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What Is Learning? The Debate That Should Not Continue


     It seems that our nation, and possibly the world, are in the throws of a debate of what education should look like and ultimately what learning really is. Granted, change is always difficult. And although it seems education or learning should always be about change, growth and adaptation, we can also safely say that it’s also about tradition, compliance, control and power.

     In addition to the standard debates about educational reforms, there are two other forces contributing to the newer level of debate. First, technology has become so dominant and influential in all aspects of the world economically, socially and politically, that education can no longer ignore technology or attempt to work outside of it. Two, the impact of the changing global economy are finally becoming a reality. The nature of jobs and employment is dramatically being altered so fast that all educational entities are being forced to reckon with what it all means.

     In an attempt to boil it down, this is a summary of the major divide in education: Does one learn better through a highly structured, top down approach (teacher delivering content or info, students taking notes and ultimately regurgitating the information back on tests, etc.) or by doing real world work (project-based, bottom up, student-directed, etc.)?

     To me, it seems almost tragic that we’re still really struggling with this or having a debate at all. How complicated can it be? Haven’t we always known that learning by doing is far superior? Education researchers have documented over and over that lecture and teacher directed instruction (listening, notes, etc.) is by far the lowest form of learning. And simultaneously, that learning by doing/student-directed learning (project-based featuring choices, ownerships, etc.) is ultimately closest to the highest form of learning?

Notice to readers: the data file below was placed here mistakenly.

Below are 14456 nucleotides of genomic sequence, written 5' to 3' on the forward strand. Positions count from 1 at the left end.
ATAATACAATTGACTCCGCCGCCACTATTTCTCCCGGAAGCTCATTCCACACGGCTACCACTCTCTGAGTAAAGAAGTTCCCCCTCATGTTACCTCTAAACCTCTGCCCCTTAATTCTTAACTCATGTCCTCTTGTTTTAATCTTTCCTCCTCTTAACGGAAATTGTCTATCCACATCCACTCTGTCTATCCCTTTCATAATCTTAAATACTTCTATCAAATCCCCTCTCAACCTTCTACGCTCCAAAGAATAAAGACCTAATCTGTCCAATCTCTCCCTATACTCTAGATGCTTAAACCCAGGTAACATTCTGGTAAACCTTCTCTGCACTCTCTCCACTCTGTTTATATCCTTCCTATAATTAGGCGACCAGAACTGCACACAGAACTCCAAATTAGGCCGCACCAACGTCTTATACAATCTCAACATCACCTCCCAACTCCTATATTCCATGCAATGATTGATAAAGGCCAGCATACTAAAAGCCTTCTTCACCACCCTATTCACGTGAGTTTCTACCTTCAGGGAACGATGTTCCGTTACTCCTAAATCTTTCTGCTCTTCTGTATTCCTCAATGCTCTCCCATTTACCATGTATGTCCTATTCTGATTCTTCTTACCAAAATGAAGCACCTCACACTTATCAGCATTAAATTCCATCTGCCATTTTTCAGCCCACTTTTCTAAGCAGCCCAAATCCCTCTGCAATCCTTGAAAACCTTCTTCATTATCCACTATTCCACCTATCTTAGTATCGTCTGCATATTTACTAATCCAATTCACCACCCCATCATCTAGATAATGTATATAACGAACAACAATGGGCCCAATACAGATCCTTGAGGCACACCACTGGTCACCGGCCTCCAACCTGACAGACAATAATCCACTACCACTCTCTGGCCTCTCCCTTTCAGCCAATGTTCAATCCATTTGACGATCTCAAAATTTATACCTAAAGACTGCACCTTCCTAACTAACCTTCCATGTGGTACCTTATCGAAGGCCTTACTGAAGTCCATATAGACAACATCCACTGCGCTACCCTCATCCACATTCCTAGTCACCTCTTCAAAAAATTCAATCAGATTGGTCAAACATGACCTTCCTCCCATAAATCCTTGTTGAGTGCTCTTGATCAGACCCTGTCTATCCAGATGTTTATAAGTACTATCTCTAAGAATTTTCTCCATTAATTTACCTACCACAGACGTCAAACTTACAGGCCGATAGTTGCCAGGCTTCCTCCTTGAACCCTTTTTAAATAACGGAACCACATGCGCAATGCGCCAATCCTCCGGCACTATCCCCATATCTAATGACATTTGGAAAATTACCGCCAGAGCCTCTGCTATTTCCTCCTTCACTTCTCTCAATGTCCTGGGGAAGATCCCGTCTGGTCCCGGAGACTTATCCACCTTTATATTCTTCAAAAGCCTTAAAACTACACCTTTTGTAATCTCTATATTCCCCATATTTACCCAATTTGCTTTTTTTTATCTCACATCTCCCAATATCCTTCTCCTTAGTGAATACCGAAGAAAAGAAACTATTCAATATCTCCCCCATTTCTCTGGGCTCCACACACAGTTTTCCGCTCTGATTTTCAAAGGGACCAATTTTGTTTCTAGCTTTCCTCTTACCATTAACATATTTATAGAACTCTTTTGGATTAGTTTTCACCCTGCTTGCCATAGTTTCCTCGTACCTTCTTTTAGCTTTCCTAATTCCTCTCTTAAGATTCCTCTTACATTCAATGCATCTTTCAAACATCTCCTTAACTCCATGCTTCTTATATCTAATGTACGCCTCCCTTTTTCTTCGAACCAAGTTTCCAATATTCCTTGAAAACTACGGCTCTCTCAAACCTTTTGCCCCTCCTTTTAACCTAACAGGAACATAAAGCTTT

So, why do we still debate? Why is our system so slow to change? First, as a student yourself, how did your learn best? What learning experiences were the most memorable, meaningful and applicable? My estimation is that most individuals would reflect on their own learning and identify the highest or most valuable forms as ones related to ultimately doing something vs. passively taking something.

     Does the problem come from academia? Learning at one time was directed and operated by the great thinkers who bestowed their wisdom and knowledge on the masses right? Indeed, much of our university traditions still come from this where we put hundreds of people in a lecture hall to be enlightened.
     What if we ask all of us to reflect on our educations? For those of us that went to college, what was the real learning that took place? Wasn’t it when we entered our major and began doing things directly related to our careers? Wasn’t it about of us doing rather than just listening?

     Why are electives always so popular and successful? Choice and more learning by doing are typically the answers or rationale. Science teachers always got it right. They had labs and hands-on activities. We’ve had field trips in schools forever because we realized that learning came to life when it was real, hands-on and participatory.
     Most of are familiar with the term On-The-Job Training or OTJ. And if you ask most professionals about how they learned to perform their jobs or careers, despite their educational level or experience, they will tell you that it was on-the-job. And most professions have experiences such as internships or externships as well because they know that the real or higher level of learning will take place by doing it in the real world.
     Promoting anything but project-based education or learning by doing just doesn’t make sense. Both experts and lay people, if being truly honest, know the difference and the truth here. And if it’s so obvious, how could still be debating or resisting universal change? I hesitate to say, but fear that it’s about tradition, cost, control, ownership and maybe even laziness. Probably all of these are inexcusable. Sadly, we have taught one another some bad examples of learning and education and they remain part of our national and personal psyches for some time. I do see universal change coming and it’s about time. Real learning is in front of us everyday.

Comments

  1. Very cool Mike! I will be sharing with my staff at our next PLC!

    Alan

    ReplyDelete

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